Fox Sports show off new tech for “Player’s Eye View” camera destined for this year’s Super Bowl

Jan 13, 2017

John Aldred

John Aldred is a photographer with over 20 years of experience in the portrait and commercial worlds. He is based in Scotland and has been an early adopter – and occasional beta tester – of almost every digital imaging technology in that time. As well as his creative visual work, John uses 3D printing, electronics and programming to create his own photography and filmmaking tools and consults for a number of brands across the industry.

Fox Sports show off new tech for “Player’s Eye View” camera destined for this year’s Super Bowl

Jan 13, 2017

John Aldred

John Aldred is a photographer with over 20 years of experience in the portrait and commercial worlds. He is based in Scotland and has been an early adopter – and occasional beta tester – of almost every digital imaging technology in that time. As well as his creative visual work, John uses 3D printing, electronics and programming to create his own photography and filmmaking tools and consults for a number of brands across the industry.

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The show stealers at the Super Bowl are often the commercials or “wardrobe malfunctions“. This year, though, there’s a new camera tech that might just edge it for some viewers. Whether you’re interested in photography or video, or simply a fan of watching the games, it’s certainly going to give a new perspective on things. That new perspective is a player’s eye view of the field.

Teaming up with Intel, Fox Sports is introducing what they call “Be the Player”. It allows for a POV perspective from any player on the field without that player actually having a camera attached. FOX have pushed Intel to advance their already amazing 360 Replay technology. It’s a system akin to Photogrammetry, although very advanced, and much faster than the methods most of us use.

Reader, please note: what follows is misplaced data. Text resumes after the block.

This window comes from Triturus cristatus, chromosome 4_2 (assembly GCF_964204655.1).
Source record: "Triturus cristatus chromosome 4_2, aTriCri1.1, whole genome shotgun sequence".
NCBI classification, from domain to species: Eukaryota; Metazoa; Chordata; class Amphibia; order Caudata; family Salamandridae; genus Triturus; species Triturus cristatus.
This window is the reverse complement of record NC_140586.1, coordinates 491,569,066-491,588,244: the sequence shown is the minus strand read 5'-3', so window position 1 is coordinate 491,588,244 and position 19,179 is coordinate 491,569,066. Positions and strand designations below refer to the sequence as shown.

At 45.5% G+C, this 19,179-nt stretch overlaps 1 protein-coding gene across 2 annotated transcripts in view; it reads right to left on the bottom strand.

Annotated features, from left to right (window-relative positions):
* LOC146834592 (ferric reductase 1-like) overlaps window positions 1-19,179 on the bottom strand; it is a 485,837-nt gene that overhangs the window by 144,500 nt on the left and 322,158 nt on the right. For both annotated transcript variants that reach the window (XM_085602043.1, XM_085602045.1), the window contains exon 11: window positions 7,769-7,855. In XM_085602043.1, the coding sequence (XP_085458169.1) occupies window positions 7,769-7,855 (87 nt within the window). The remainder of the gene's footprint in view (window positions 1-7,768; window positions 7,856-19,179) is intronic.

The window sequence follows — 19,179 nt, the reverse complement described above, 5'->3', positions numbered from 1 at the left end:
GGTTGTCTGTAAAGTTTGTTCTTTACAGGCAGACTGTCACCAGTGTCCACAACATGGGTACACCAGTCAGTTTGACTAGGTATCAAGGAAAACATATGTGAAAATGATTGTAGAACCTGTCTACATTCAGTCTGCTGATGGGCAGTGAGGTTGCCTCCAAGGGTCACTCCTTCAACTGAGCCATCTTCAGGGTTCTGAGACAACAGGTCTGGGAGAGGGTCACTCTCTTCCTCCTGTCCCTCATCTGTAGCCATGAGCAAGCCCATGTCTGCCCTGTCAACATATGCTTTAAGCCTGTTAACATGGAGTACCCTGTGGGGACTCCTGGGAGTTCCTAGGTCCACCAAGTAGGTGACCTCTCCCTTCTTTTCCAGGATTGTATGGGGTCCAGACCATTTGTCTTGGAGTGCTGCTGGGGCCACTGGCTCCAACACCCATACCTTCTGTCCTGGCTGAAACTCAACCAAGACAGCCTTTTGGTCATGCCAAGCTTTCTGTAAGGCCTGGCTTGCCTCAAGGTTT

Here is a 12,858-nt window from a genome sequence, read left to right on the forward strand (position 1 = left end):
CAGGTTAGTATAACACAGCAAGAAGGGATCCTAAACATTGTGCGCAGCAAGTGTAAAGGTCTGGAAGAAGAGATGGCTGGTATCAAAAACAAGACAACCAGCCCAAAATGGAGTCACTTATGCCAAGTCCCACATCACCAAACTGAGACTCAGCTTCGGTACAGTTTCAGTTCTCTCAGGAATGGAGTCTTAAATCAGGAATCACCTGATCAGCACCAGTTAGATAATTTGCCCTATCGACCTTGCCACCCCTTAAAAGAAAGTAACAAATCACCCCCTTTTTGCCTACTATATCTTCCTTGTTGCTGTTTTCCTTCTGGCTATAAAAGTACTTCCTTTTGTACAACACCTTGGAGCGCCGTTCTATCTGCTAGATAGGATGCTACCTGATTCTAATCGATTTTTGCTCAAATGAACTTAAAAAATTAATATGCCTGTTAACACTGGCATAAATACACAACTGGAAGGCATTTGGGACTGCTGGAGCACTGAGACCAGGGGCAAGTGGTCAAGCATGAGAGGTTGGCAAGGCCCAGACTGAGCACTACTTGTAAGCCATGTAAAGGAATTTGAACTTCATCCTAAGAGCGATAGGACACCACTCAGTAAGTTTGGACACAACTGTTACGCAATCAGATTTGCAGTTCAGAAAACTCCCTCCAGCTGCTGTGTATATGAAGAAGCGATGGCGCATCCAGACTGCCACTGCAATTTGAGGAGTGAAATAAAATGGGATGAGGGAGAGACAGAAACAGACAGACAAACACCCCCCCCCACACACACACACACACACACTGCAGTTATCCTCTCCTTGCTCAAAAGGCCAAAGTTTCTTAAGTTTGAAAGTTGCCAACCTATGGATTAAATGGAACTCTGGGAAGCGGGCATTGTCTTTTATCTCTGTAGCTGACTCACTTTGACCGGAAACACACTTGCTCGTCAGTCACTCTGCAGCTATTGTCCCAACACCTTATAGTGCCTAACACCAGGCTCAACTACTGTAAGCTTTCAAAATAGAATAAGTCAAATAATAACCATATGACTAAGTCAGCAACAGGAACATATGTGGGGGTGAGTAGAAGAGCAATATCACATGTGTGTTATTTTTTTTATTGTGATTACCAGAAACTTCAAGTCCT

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Essentially, the system uses the image data from an array of cameras spread around the stadium to generate a 3D model of the venue and everybody in it. Textures are created from the video footage and applied to the 3D model. This then allows a virtual camera to move anywhere in the scene to see it from a different angle. It’s similar to how a camera works in a 3D video game.

The basic technology’s been out for a couple of years now. It was shown off in 2013 as a way to spin around the batsman during baseball game replays. At the time it basically generated in-between frames as the view moved from one camera to another. A little like the interpolation between frames on the Matrix’s “Bullet Time” effect.

The technology now, though, allows for a pretty much free moving camera that can go anywhere. To do this with such a complex scene in a short enough time span for in-game replay is not easy. I’ve done photogrammetry before to test out different lighting scenarios on real world objects. It can take hours for even relatively simple objects. Fortunately, according to Fox Sports SVP Michael Davies, they have “a huge bank of Intel computing power” to speed up the process.

It literally brings the audience down to the viewpoint of the player at the critical decision-making moment. What other choices did he have? Was his sight blocked? It all looks much different from field level, and can assist our announcers in describing what actually happened on the field.

– Michael Davies, Fox Sports SVP

So, keep an eye out for it during Super Bowl 51 on February 5th, in Houston Texas.

What do you think? Will this enhance the viewing experience? Do you think it’ll end in-game arguments at your Super Bowl party this year? Are you looking forward to seeing how this technology develops into other fields such as filmmaking? Let us know in the comments.

[via Fox Sports]

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John Aldred

John Aldred

John Aldred is a photographer with over 20 years of experience in the portrait and commercial worlds. He is based in Scotland and has been an early adopter – and occasional beta tester – of almost every digital imaging technology in that time. As well as his creative visual work, John uses 3D printing, electronics and programming to create his own photography and filmmaking tools and consults for a number of brands across the industry.

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